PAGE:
Friday, March 25, 2011

The blessed mother of us all

Once again I post on an important day in the liturgical calendar just a little too late—ideally, I should have posted on the Annunciation two or three days ago. Ah, well ….

A person coming into Christianity from a non-Christian background, or into Catholicism from a free-church Evangelical background, might find it hard to understand why churches closer to the apostolic tradition would celebrate the Annunciation. So okay, it's exactly nine months before Christmas, but isn't Christmas the really big deal? And isn't the dating of Christmas speculative anyway?

Yeah, the dating of Christmas is—well, not exactly pulled out of a hat. Its close conjunction to the first day of winter and the slow lengthening of days in the northern hemisphere isn't an accident, although we shouldn't put too much weight on pagan antecedents. (Sorry, JWs … you can talk all you want to, but we're not celebrating the Roman Saturnalia.) If we're going to celebrate the Nativity, then December 25 is just as good as any other day to celebrate it.

But the Annunciation is important for its own reason, and not because it's the speculative date of an episode from the New Testament. Rather—and this factor may cause the Evangelical's posterior to pucker—it's important because it celebrates the fiat of the Blessed Virgin.

Karl Keating relates the following story:

Over dinner, a U.S. Navy chaplain was recounting his experiences at what might be called an interdenominational pep rally, where the featured speaker was a well-known television preacher. During a break in the proceedings, a minister sitting next to the chaplain leaned over and asked in a serious tone, "Have you accepted Jesus as your personal savior?"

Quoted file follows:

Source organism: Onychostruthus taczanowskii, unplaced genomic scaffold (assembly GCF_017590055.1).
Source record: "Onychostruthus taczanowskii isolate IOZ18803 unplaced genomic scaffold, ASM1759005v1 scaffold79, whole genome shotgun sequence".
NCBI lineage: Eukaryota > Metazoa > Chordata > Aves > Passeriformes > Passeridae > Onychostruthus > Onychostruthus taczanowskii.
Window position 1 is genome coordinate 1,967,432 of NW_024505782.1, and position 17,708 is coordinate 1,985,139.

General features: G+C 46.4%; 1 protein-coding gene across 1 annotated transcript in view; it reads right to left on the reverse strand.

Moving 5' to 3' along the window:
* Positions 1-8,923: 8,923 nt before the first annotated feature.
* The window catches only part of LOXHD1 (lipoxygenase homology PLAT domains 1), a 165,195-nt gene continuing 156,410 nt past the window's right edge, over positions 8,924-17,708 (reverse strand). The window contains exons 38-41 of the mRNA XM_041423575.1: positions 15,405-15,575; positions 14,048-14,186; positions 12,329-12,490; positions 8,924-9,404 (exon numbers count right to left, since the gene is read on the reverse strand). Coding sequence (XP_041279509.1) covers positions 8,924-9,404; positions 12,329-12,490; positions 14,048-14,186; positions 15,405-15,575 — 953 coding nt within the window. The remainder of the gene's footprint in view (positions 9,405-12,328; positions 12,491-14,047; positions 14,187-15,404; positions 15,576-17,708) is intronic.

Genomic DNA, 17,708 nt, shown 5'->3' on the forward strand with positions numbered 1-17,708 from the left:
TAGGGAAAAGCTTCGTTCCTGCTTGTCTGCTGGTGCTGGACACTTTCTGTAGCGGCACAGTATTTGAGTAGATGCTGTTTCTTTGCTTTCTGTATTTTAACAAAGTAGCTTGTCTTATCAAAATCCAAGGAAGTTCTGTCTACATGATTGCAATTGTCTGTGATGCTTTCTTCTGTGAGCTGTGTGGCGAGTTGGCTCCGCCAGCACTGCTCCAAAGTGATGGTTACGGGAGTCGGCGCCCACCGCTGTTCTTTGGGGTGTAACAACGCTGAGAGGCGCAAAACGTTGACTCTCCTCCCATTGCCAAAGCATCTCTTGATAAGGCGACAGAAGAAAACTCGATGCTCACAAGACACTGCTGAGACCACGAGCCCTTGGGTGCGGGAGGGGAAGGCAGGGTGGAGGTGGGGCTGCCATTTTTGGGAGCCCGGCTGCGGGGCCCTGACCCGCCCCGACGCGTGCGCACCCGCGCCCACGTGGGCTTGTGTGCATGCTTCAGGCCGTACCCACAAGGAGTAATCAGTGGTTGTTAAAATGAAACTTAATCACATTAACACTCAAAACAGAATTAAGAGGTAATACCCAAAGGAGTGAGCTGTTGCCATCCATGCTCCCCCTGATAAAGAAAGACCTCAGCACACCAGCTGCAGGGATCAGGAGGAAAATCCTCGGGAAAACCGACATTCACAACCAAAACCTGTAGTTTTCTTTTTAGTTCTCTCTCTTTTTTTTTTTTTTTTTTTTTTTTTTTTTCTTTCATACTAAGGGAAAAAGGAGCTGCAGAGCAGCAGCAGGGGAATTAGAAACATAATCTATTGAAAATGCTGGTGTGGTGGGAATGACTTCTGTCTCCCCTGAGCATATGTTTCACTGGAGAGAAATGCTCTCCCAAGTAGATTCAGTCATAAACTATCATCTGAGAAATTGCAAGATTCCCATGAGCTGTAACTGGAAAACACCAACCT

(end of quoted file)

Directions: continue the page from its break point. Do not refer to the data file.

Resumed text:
"Yes, I have," replied the chaplain. Without missing a beat, he added, "And have you accepted Mary as your personal mother?"
The minister's jaw slackened. When he recovered his composure, he said, "I never thought of it like that." Most people have not. A little reflection will show that a personal relationship with Jesus should result in a personal relationship with his mother, and vice versa. If it does not, something is missing, and one's attitude toward Jesus is probably wrong.[1]

Keating goes on to tell us that many people—not all of them necessarily Evangelicals, or even Protestants—tend to take a "fixed-sum view of love" such that any increase of devotion to Mary is believed to detract from that due to Christ. Granted, it's theoretically possible to go overboard with saccharine Marian pieties, though personally I know of no one who's in any danger of that. However, what we see far more often is the theological rube who, to preserve the primacy of Christ, comes very close to aligning the Blessed Mother with the Whore of Babylon.

As Fr. John Corapi puts it: "If I'm a king, and you want something from me—say, a piece of land—the wrong way to go about getting it is to insult my mama!"